David W. Dryden, pioneer architect, who designed many of Denver's school buildings, died Thursday in the Mercy Hospital. Bright's disease was the cause of death. Dryden was 54 years old.


He opened an office in Denver thirty-five years ago and was appointed supervising architect for Denver School District No. 1 in 1901 and served until Feb. 1, 1912, when he resigned because of ill health. Among the school buildings which he designed and directed the construction of are the North Side High, the Aaron Gove, the Robert W. Steele, the Evans and the Manual Training.


He also designed the hospital in which he died, the old David H. Moffatt home at Seventeenth Avenue and Lincoln Street and the James H. McClurg home.


He is survived by a widow and two daughters, Mrs. Gladys Dryden Nelson and Miss Esther Dryden. The funeral services will be held this afternoon at 3 o'clock in the Olinger Mortuary.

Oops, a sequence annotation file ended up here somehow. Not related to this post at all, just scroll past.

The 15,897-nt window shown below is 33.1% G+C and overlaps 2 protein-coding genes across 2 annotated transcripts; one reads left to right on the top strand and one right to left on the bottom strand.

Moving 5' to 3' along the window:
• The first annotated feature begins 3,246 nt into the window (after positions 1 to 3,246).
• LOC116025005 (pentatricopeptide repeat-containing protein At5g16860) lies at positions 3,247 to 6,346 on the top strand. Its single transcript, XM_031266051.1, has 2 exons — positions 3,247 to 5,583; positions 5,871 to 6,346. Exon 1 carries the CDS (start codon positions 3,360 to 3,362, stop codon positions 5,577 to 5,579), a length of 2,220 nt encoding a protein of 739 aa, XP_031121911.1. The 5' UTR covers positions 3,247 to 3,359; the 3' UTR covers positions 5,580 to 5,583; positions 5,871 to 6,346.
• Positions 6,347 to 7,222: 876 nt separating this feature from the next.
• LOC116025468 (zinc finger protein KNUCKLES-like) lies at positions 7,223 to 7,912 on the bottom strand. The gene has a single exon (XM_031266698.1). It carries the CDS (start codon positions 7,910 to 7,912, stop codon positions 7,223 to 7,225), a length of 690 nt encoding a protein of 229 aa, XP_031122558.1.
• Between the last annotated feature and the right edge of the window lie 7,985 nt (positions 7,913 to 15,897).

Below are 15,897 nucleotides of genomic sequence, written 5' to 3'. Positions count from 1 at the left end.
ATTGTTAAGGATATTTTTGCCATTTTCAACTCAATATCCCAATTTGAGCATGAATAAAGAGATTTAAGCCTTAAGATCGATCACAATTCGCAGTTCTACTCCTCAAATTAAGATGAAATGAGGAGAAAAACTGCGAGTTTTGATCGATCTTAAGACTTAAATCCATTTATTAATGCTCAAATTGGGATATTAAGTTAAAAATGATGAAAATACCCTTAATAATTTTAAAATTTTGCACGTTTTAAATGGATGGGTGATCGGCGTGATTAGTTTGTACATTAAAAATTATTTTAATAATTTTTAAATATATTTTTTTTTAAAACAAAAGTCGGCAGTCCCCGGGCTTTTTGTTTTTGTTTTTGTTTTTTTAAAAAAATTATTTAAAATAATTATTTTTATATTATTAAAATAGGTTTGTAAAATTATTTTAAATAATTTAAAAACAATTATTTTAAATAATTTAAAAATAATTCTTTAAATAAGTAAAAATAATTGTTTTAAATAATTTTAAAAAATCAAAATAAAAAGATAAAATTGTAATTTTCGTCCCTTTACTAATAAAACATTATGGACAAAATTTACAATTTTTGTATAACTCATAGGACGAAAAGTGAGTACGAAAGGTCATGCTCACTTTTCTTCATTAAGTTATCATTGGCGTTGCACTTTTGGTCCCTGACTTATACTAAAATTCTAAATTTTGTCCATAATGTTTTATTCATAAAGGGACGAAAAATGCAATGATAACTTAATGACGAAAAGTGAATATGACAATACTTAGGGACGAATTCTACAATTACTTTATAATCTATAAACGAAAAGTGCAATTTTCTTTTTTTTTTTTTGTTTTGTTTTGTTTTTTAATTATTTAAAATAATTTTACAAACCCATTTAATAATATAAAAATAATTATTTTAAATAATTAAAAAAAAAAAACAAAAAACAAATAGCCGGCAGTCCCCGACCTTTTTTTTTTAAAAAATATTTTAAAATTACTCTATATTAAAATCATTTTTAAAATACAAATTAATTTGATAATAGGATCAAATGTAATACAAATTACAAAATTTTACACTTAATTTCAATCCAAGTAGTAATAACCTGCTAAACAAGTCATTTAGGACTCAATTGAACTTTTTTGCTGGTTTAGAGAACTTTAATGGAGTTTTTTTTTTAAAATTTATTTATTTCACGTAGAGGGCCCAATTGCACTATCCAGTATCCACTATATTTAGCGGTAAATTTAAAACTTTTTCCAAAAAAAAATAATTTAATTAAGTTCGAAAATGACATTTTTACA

(Contributed by: Rita Timm 1895 Denver)




Rocky Mountain News, Denver, Colo., August 12, 1911 Page 4
STATE PIONEER DEAD; DROVE MULE TEAM; FOUGHT WITH INDIANS.

Joseph B. Dudley Came To Colorado In 1860 And Worked As Freighter And Farmer.
(Original includes photo)
Special to The News

LONGMONT, Colo., Aug. 11--Joseph B. Dudley, a pioneer and retired farmer and merchant, died here last evening at the age of 77 years. Cancer was the cause.

Dudley was born in Cornwall, England, March 30, 1834, and lived in that country with his parents until four years of age, when the family moved to America, settling at Warren, Ill. Here he remained with his parents until 1857, when he was married to Miss Martha Ellen, continuing his residence in Illinois for three years.